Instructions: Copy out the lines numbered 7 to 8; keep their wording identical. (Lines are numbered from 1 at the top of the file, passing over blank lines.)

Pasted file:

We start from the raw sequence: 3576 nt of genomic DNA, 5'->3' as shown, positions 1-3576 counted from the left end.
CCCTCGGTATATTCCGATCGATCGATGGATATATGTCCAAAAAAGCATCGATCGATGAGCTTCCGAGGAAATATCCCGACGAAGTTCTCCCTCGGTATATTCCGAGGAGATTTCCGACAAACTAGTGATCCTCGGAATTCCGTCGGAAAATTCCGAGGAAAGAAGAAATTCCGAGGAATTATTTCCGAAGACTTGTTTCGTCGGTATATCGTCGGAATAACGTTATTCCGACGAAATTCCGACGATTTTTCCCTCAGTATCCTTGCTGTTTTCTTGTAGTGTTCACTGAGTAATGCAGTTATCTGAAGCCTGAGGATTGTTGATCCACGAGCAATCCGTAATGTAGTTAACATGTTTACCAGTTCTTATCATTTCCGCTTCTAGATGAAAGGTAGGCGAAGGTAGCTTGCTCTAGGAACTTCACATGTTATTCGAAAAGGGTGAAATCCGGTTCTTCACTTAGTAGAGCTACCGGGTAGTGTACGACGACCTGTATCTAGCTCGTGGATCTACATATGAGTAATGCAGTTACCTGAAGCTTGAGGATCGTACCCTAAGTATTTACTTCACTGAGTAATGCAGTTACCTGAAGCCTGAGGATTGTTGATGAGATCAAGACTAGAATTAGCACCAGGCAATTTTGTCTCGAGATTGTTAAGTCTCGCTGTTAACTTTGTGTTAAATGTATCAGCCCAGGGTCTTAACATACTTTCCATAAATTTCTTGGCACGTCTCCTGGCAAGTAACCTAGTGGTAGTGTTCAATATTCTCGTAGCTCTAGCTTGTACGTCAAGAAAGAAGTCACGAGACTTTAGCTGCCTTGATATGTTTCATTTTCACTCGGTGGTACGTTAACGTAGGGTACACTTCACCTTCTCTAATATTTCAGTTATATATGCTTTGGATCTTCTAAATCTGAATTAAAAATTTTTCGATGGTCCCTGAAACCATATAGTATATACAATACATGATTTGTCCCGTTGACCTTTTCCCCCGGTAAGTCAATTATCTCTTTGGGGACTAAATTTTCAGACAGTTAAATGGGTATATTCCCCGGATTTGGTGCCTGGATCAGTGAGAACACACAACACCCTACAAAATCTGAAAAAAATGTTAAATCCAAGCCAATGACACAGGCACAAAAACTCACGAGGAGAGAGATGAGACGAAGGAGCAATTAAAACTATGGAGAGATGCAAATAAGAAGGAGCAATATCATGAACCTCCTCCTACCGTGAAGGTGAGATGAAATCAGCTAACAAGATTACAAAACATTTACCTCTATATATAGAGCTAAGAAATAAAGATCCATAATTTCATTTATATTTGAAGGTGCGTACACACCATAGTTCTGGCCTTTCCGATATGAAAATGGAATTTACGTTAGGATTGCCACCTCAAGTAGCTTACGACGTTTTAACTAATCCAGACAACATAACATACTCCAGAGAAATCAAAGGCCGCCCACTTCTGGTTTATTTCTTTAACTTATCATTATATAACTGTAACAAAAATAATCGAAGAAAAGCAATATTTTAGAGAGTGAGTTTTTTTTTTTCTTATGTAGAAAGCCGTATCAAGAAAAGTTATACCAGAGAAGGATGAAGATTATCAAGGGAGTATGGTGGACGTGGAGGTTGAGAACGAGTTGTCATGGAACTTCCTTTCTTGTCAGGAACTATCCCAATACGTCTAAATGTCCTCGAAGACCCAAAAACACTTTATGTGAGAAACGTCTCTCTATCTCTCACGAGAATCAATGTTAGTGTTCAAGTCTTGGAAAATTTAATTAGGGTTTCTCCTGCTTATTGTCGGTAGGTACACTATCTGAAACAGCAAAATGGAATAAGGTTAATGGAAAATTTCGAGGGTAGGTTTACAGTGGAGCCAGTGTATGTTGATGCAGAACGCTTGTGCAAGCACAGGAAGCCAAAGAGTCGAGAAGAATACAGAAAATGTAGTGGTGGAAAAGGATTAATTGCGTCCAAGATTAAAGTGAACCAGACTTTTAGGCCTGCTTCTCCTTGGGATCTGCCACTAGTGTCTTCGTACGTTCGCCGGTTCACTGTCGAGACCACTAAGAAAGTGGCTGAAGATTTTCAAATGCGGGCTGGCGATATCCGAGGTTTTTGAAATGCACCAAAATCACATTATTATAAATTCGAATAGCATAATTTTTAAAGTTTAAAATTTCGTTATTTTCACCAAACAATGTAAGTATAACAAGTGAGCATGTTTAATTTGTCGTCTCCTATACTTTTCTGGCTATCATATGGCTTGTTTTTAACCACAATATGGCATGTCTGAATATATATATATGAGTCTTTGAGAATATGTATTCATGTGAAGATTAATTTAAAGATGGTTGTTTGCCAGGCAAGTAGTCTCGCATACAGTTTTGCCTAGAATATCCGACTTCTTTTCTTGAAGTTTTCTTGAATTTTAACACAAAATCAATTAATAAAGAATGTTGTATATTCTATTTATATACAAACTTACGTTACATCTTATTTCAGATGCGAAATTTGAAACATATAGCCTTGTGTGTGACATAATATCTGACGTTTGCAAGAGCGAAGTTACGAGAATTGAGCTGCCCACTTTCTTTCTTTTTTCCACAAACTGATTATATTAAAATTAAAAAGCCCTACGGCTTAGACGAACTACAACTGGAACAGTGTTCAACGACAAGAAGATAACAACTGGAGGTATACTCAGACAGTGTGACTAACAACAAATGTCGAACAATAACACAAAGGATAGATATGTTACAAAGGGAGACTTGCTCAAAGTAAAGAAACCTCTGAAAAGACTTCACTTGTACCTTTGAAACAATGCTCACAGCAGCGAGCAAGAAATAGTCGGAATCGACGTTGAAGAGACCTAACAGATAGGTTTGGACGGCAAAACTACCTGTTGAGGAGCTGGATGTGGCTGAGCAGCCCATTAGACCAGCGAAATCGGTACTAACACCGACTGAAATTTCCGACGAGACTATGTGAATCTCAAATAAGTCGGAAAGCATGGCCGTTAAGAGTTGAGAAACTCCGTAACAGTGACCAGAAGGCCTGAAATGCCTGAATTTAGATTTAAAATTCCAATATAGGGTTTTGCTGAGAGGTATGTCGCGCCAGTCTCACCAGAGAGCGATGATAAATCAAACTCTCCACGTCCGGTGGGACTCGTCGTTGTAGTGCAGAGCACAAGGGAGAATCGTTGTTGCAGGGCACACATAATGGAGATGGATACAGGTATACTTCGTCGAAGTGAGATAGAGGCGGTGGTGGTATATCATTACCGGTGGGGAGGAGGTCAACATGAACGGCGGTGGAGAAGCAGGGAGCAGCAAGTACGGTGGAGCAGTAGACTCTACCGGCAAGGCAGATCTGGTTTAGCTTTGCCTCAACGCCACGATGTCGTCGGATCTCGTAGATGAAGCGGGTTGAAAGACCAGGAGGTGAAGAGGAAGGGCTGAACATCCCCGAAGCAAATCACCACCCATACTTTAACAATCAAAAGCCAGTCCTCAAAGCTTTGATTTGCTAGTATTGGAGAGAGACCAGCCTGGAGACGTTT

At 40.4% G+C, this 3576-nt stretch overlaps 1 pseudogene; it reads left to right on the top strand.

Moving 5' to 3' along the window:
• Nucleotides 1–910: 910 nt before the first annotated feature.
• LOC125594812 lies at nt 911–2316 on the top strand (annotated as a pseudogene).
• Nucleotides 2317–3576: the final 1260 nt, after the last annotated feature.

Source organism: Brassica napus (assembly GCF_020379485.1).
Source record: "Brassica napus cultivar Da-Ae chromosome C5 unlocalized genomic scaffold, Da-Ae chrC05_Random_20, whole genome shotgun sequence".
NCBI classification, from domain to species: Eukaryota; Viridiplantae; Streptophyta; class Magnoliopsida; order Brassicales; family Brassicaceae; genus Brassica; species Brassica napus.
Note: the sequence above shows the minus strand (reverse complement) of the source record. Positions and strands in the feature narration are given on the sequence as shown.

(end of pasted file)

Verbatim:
• Nucleotides 2317–3576: the final 1260 nt, after the last annotated feature.

Source organism: Brassica napus (assembly GCF_020379485.1).